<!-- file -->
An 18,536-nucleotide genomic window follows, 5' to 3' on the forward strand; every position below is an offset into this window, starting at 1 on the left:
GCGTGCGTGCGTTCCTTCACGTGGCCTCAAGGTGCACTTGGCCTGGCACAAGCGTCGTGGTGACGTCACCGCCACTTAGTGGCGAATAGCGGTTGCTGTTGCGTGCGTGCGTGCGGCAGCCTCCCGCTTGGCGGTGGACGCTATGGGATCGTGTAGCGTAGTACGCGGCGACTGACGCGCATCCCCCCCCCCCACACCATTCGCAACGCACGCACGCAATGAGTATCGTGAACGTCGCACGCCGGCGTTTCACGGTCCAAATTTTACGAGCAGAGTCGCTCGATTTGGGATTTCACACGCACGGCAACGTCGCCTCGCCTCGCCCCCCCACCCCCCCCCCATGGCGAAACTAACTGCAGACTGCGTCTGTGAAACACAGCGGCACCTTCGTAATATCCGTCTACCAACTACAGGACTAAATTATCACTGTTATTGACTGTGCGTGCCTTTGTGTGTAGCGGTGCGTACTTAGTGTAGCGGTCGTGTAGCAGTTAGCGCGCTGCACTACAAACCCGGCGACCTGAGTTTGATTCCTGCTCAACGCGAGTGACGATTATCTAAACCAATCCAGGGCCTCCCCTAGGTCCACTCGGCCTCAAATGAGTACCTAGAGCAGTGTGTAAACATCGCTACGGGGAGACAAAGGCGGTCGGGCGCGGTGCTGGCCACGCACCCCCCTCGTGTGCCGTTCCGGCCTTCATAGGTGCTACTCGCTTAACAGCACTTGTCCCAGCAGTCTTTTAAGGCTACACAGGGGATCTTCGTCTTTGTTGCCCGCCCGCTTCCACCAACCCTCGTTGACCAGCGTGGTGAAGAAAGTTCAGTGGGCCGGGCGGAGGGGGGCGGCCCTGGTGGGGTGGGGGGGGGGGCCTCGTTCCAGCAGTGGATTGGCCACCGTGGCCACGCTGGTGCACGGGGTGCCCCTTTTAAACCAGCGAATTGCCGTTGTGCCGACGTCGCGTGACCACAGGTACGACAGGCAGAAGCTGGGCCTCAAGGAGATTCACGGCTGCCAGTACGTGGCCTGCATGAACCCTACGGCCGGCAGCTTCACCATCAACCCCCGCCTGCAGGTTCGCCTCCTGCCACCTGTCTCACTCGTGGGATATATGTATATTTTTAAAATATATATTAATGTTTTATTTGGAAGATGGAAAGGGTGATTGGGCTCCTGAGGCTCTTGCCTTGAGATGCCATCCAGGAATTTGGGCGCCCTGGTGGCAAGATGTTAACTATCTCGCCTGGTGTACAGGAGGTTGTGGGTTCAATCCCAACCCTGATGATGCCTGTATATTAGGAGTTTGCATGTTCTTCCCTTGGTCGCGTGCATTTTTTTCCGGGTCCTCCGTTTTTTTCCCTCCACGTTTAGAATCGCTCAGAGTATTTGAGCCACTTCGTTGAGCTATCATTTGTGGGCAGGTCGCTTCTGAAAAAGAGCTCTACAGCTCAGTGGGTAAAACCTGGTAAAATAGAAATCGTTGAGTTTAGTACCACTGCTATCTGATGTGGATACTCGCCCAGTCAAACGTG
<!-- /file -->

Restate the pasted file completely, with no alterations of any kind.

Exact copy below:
An 18,536-nucleotide genomic window follows, 5' to 3' on the forward strand; every position below is an offset into this window, starting at 1 on the left:
GCGTGCGTGCGTTCCTTCACGTGGCCTCAAGGTGCACTTGGCCTGGCACAAGCGTCGTGGTGACGTCACCGCCACTTAGTGGCGAATAGCGGTTGCTGTTGCGTGCGTGCGTGCGGCAGCCTCCCGCTTGGCGGTGGACGCTATGGGATCGTGTAGCGTAGTACGCGGCGACTGACGCGCATCCCCCCCCCCCACACCATTCGCAACGCACGCACGCAATGAGTATCGTGAACGTCGCACGCCGGCGTTTCACGGTCCAAATTTTACGAGCAGAGTCGCTCGATTTGGGATTTCACACGCACGGCAACGTCGCCTCGCCTCGCCCCCCCACCCCCCCCCCATGGCGAAACTAACTGCAGACTGCGTCTGTGAAACACAGCGGCACCTTCGTAATATCCGTCTACCAACTACAGGACTAAATTATCACTGTTATTGACTGTGCGTGCCTTTGTGTGTAGCGGTGCGTACTTAGTGTAGCGGTCGTGTAGCAGTTAGCGCGCTGCACTACAAACCCGGCGACCTGAGTTTGATTCCTGCTCAACGCGAGTGACGATTATCTAAACCAATCCAGGGCCTCCCCTAGGTCCACTCGGCCTCAAATGAGTACCTAGAGCAGTGTGTAAACATCGCTACGGGGAGACAAAGGCGGTCGGGCGCGGTGCTGGCCACGCACCCCCCTCGTGTGCCGTTCCGGCCTTCATAGGTGCTACTCGCTTAACAGCACTTGTCCCAGCAGTCTTTTAAGGCTACACAGGGGATCTTCGTCTTTGTTGCCCGCCCGCTTCCACCAACCCTCGTTGACCAGCGTGGTGAAGAAAGTTCAGTGGGCCGGGCGGAGGGGGGCGGCCCTGGTGGGGTGGGGGGGGGGGCCTCGTTCCAGCAGTGGATTGGCCACCGTGGCCACGCTGGTGCACGGGGTGCCCCTTTTAAACCAGCGAATTGCCGTTGTGCCGACGTCGCGTGACCACAGGTACGACAGGCAGAAGCTGGGCCTCAAGGAGATTCACGGCTGCCAGTACGTGGCCTGCATGAACCCTACGGCCGGCAGCTTCACCATCAACCCCCGCCTGCAGGTTCGCCTCCTGCCACCTGTCTCACTCGTGGGATATATGTATATTTTTAAAATATATATTAATGTTTTATTTGGAAGATGGAAAGGGTGATTGGGCTCCTGAGGCTCTTGCCTTGAGATGCCATCCAGGAATTTGGGCGCCCTGGTGGCAAGATGTTAACTATCTCGCCTGGTGTACAGGAGGTTGTGGGTTCAATCCCAACCCTGATGATGCCTGTATATTAGGAGTTTGCATGTTCTTCCCTTGGTCGCGTGCATTTTTTTCCGGGTCCTCCGTTTTTTTCCCTCCACGTTTAGAATCGCTCAGAGTATTTGAGCCACTTCGTTGAGCTATCATTTGTGGGCAGGTCGCTTCTGAAAAAGAGCTCTACAGCTCAGTGGGTAAAACCTGGTAAAATAGAAATCGTTGAGTTTAGTACCACTGCTATCTGATGTGGATACTCGCCCAGTCAAACGTG